For the past eight years, researchers in the lab of Peidong Yang have been working on a hybrid system that combines bacteria and nanowires to capture the energy of sunlight and convert carbon dioxide and water into building blocks for organic molecules. Nanowires are thin silicon wires about one-hundredth the width of a human hair, used as electronic components, and also as sensors and solar cells.
In a new paper published in the journal Joule, the researchers report a milestone in packing these bacteria (Sporomusa ovata) into a “forest of nanowires” to achieve a record efficiency: 3.6% of the incoming solar energy is converted and stored in carbon bonds, in the form of a two-carbon molecule called acetate: essentially acetic acid, or vinegar.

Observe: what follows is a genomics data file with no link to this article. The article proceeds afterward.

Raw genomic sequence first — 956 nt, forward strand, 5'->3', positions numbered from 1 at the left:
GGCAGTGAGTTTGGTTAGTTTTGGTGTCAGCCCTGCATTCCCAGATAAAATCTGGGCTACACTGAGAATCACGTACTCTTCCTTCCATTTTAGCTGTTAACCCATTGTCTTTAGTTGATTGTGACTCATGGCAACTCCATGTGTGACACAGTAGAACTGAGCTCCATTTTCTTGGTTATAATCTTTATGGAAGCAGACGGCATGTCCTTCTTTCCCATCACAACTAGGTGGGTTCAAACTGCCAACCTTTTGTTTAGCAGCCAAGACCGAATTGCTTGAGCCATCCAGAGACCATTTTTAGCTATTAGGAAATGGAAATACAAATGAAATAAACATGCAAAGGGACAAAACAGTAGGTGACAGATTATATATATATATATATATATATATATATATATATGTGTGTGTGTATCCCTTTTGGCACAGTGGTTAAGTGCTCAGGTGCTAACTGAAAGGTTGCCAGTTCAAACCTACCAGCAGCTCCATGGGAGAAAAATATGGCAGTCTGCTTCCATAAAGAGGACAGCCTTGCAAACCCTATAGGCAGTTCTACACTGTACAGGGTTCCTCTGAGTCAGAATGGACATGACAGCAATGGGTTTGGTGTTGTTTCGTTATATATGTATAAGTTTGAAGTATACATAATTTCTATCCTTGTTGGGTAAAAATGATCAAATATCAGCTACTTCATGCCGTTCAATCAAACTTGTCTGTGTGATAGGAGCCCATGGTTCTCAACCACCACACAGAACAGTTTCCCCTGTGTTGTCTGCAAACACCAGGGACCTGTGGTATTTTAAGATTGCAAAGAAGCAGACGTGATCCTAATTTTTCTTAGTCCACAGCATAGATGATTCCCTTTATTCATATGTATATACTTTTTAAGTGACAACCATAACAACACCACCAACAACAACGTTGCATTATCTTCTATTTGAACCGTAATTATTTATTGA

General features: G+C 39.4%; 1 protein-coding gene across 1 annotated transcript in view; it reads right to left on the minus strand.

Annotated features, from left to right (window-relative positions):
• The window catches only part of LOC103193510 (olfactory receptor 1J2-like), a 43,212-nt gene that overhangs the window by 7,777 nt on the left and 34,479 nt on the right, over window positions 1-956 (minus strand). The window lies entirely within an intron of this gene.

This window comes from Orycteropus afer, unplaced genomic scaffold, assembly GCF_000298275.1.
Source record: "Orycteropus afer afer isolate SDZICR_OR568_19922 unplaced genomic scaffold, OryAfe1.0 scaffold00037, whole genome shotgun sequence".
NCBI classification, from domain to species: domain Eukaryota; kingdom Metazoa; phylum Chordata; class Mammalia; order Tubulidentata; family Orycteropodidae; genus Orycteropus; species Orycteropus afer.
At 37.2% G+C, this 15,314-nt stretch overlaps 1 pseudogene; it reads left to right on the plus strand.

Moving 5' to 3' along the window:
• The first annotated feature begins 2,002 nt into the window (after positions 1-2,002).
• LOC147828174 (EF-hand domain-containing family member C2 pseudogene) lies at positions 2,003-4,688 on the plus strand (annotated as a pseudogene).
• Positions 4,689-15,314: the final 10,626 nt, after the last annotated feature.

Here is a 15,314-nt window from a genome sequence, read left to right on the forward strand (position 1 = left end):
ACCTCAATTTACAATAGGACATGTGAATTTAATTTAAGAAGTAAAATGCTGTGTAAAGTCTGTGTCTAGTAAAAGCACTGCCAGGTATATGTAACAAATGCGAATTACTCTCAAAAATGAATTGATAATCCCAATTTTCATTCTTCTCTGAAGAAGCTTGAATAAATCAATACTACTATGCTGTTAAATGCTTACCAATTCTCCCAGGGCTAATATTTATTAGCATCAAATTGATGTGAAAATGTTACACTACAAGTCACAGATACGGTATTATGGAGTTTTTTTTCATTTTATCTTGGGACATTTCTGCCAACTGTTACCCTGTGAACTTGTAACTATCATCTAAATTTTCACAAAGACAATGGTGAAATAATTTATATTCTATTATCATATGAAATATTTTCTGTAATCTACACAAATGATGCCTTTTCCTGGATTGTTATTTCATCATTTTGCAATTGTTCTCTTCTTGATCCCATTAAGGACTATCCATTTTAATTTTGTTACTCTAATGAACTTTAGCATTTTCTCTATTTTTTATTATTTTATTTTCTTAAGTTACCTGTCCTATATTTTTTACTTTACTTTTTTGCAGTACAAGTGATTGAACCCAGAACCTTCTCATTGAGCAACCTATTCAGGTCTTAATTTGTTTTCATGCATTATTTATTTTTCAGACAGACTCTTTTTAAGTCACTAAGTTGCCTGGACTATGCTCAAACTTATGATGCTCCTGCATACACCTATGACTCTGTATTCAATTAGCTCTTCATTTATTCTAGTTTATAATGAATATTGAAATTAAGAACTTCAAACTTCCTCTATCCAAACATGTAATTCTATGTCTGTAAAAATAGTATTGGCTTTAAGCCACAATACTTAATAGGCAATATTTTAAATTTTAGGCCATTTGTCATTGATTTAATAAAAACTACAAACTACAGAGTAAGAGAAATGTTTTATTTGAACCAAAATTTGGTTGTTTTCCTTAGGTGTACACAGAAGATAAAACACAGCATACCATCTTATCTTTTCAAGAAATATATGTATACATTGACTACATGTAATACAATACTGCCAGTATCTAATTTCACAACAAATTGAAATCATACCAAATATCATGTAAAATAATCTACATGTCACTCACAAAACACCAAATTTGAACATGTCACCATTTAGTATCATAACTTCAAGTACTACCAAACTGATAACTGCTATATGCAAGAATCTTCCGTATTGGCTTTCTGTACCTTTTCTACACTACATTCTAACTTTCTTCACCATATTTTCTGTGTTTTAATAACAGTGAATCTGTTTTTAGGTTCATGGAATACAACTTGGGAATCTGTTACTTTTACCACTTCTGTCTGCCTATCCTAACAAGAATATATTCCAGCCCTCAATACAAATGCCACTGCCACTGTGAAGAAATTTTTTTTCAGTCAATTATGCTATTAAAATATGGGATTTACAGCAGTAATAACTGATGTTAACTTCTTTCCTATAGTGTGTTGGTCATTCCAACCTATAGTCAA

“On Mars, about 96% of the atmosphere is CO2. Basically, all you need is these silicon semiconductor nanowires to take in the solar energy and pass it on to these bugs to do the chemistry for you,” said project leader Peidong Yang. “For a deep space mission, you care about the payload weight, and biological systems have the advantage that they self-reproduce: You don’t need to send a lot. That’s why our biohybrid version is highly attractive.”